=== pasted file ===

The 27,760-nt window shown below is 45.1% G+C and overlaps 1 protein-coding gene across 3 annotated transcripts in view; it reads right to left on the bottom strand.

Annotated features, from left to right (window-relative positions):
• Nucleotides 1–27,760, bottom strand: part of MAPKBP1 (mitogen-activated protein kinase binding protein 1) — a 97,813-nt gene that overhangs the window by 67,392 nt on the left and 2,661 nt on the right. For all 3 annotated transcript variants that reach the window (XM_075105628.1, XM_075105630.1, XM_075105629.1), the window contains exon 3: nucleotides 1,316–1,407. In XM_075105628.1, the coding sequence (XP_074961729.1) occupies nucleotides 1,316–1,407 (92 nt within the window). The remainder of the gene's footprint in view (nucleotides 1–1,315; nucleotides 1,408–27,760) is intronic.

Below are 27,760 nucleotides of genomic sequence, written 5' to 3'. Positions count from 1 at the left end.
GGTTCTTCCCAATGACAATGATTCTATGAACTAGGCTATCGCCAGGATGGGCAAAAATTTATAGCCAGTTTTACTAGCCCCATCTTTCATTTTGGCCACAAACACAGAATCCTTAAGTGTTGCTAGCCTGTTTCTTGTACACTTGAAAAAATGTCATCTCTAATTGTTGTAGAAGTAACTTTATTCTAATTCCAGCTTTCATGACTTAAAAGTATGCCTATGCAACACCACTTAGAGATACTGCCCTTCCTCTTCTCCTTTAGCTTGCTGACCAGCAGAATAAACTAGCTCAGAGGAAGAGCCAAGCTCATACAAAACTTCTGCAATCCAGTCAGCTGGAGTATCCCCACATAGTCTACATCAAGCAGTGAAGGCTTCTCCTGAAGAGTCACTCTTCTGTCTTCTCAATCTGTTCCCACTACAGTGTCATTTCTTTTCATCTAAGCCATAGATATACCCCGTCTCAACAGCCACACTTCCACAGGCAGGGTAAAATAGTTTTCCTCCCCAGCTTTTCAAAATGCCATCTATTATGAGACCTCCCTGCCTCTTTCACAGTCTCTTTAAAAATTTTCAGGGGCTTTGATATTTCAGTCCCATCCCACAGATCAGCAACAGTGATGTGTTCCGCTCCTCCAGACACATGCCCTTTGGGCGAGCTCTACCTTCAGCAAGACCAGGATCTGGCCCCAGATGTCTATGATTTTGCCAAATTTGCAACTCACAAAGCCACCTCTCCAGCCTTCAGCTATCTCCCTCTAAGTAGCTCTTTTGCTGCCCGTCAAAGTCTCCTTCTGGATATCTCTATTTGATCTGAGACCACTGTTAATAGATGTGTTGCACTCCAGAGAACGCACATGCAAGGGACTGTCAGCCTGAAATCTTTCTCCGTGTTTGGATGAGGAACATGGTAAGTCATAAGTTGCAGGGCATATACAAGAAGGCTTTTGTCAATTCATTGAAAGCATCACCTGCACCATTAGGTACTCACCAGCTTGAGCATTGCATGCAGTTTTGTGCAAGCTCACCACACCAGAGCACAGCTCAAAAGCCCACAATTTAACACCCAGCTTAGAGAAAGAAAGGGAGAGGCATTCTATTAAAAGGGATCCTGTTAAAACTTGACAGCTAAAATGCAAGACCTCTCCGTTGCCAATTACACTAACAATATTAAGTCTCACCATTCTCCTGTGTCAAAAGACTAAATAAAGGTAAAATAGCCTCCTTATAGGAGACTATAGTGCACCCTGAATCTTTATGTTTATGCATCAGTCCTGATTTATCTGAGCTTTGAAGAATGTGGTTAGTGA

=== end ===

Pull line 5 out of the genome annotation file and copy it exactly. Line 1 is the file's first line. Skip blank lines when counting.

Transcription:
GGTTCTTCCCAATGACAATGATTCTATGAACTAGGCTATCGCCAGGATGGGCAAAAATTTATAGCCAGTTTTACTAGCCCCATCTTTCATTTTGGCCACAAACACAGAATCCTTAAGTGTTGCTAGCCTGTTTCTTGTACACTTGAAAAAATGTCATCTCTAATTGTTGTAGAAGTAACTTTATTCTAATTCCAGCTTTCATGACTTAAAAGTATGCCTATGCAACACCACTTAGAGATACTGCCCTTCCTCTTCTCCTTTAGCTTGCTGACCAGCAGAATAAACTAGCTCAGAGGAAGAGCCAAGCTCATACAAAACTTCTGCAATCCAGTCAGCTGGAGTATCCCCACATAGTCTACATCAAGCAGTGAAGGCTTCTCCTGAAGAGTCACTCTTCTGTCTTCTCAATCTGTTCCCACTACAGTGTCATTTCTTTTCATCTAAGCCATAGATATACCCCGTCTCAACAGCCACACTTCCACAGGCAGGGTAAAATAGTTTTCCTCCCCAGCTTTTCAAAATGCCATCTATTATGAGACCTCCCTGCCTCTTTCACAGTCTCTTTAAAAATTTTCAGGGGCTTTGATATTTCAGTCCCATCCCACAGATCAGCAACAGTGATGTGTTCCGCTCCTCCAGACACATGCCCTTTGGGCGAGCTCTACCTTCAGCAAGACCAGGATCTGGCCCCAGATGTCTATGATTTTGCCAAATTTGCAACTCACAAAGCCACCTCTCCAGCCTTCAGCTATCTCCCTCTAAGTAGCTCTTTTGCTGCCCGTCAAAGTCTCCTTCTGGATATCTCTATTTGATCTGAGACCACTGTTAATAGATGTGTTGCACTCCAGAGAACGCACATGCAAGGGACTGTCAGCCTGAAATCTTTCTCCGTGTTTGGATGAGGAACATGGTAAGTCATAAGTTGCAGGGCATATACAAGAAGGCTTTTGTCAATTCATTGAAAGCATCACCTGCACCATTAGGTACTCACCAGCTTGAGCATTGCATGCAGTTTTGTGCAAGCTCACCACACCAGAGCACAGCTCAAAAGCCCACAATTTAACACCCAGCTTAGAGAAAGAAAGGGAGAGGCATTCTATTAAAAGGGATCCTGTTAAAACTTGACAGCTAAAATGCAAGACCTCTCCGTTGCCAATTACACTAACAATATTAAGTCTCACCATTCTCCTGTGTCAAAAGACTAAATAAAGGTAAAATAGCCTCCTTATAGGAGACTATAGTGCACCCTGAATCTTTATGTTTATGCATCAGTCCTGATTTATCTGAGCTTTGAAGAATGTGGTTAGTGA